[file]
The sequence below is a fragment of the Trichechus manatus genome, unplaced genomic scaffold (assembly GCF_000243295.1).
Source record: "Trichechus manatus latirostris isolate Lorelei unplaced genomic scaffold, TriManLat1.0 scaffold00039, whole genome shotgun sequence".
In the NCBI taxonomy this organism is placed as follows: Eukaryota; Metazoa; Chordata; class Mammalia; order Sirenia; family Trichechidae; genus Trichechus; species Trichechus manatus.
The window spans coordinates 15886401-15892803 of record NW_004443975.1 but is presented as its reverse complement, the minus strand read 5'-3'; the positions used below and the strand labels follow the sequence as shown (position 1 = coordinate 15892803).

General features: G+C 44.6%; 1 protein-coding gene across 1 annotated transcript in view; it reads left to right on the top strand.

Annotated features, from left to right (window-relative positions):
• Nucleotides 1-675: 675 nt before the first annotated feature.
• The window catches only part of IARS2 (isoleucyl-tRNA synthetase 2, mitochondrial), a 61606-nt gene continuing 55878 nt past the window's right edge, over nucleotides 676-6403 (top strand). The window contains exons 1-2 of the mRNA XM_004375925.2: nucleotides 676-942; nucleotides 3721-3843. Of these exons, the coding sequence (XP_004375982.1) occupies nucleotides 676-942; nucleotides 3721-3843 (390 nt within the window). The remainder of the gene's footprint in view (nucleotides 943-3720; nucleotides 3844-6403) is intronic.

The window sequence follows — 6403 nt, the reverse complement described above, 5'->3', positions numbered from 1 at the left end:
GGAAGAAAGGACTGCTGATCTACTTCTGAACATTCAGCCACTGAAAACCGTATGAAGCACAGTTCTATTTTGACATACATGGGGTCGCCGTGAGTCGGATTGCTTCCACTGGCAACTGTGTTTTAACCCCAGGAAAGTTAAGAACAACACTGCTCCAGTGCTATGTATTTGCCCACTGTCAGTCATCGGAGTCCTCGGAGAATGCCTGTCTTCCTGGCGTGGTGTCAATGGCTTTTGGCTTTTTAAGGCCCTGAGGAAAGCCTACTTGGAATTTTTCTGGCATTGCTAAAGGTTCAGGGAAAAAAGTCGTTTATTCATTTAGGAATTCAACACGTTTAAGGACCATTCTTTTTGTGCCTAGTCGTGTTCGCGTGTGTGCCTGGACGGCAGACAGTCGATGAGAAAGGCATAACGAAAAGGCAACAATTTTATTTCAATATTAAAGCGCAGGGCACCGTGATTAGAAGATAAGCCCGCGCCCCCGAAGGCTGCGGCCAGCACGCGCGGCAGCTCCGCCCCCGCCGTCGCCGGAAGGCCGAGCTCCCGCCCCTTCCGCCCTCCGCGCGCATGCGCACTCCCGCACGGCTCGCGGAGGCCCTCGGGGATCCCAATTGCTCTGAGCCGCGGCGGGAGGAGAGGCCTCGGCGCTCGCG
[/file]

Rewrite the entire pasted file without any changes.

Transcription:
The sequence below is a fragment of the Trichechus manatus genome, unplaced genomic scaffold (assembly GCF_000243295.1).
Source record: "Trichechus manatus latirostris isolate Lorelei unplaced genomic scaffold, TriManLat1.0 scaffold00039, whole genome shotgun sequence".
In the NCBI taxonomy this organism is placed as follows: Eukaryota; Metazoa; Chordata; class Mammalia; order Sirenia; family Trichechidae; genus Trichechus; species Trichechus manatus.
The window spans coordinates 15886401-15892803 of record NW_004443975.1 but is presented as its reverse complement, the minus strand read 5'-3'; the positions used below and the strand labels follow the sequence as shown (position 1 = coordinate 15892803).

General features: G+C 44.6%; 1 protein-coding gene across 1 annotated transcript in view; it reads left to right on the top strand.

Annotated features, from left to right (window-relative positions):
• Nucleotides 1-675: 675 nt before the first annotated feature.
• The window catches only part of IARS2 (isoleucyl-tRNA synthetase 2, mitochondrial), a 61606-nt gene continuing 55878 nt past the window's right edge, over nucleotides 676-6403 (top strand). The window contains exons 1-2 of the mRNA XM_004375925.2: nucleotides 676-942; nucleotides 3721-3843. Of these exons, the coding sequence (XP_004375982.1) occupies nucleotides 676-942; nucleotides 3721-3843 (390 nt within the window). The remainder of the gene's footprint in view (nucleotides 943-3720; nucleotides 3844-6403) is intronic.

The window sequence follows — 6403 nt, the reverse complement described above, 5'->3', positions numbered from 1 at the left end:
GGAAGAAAGGACTGCTGATCTACTTCTGAACATTCAGCCACTGAAAACCGTATGAAGCACAGTTCTATTTTGACATACATGGGGTCGCCGTGAGTCGGATTGCTTCCACTGGCAACTGTGTTTTAACCCCAGGAAAGTTAAGAACAACACTGCTCCAGTGCTATGTATTTGCCCACTGTCAGTCATCGGAGTCCTCGGAGAATGCCTGTCTTCCTGGCGTGGTGTCAATGGCTTTTGGCTTTTTAAGGCCCTGAGGAAAGCCTACTTGGAATTTTTCTGGCATTGCTAAAGGTTCAGGGAAAAAAGTCGTTTATTCATTTAGGAATTCAACACGTTTAAGGACCATTCTTTTTGTGCCTAGTCGTGTTCGCGTGTGTGCCTGGACGGCAGACAGTCGATGAGAAAGGCATAACGAAAAGGCAACAATTTTATTTCAATATTAAAGCGCAGGGCACCGTGATTAGAAGATAAGCCCGCGCCCCCGAAGGCTGCGGCCAGCACGCGCGGCAGCTCCGCCCCCGCCGTCGCCGGAAGGCCGAGCTCCCGCCCCTTCCGCCCTCCGCGCGCATGCGCACTCCCGCACGGCTCGCGGAGGCCCTCGGGGATCCCAATTGCTCTGAGCCGCGGCGGGAGGAGAGGCCTCGGCGCTCGCG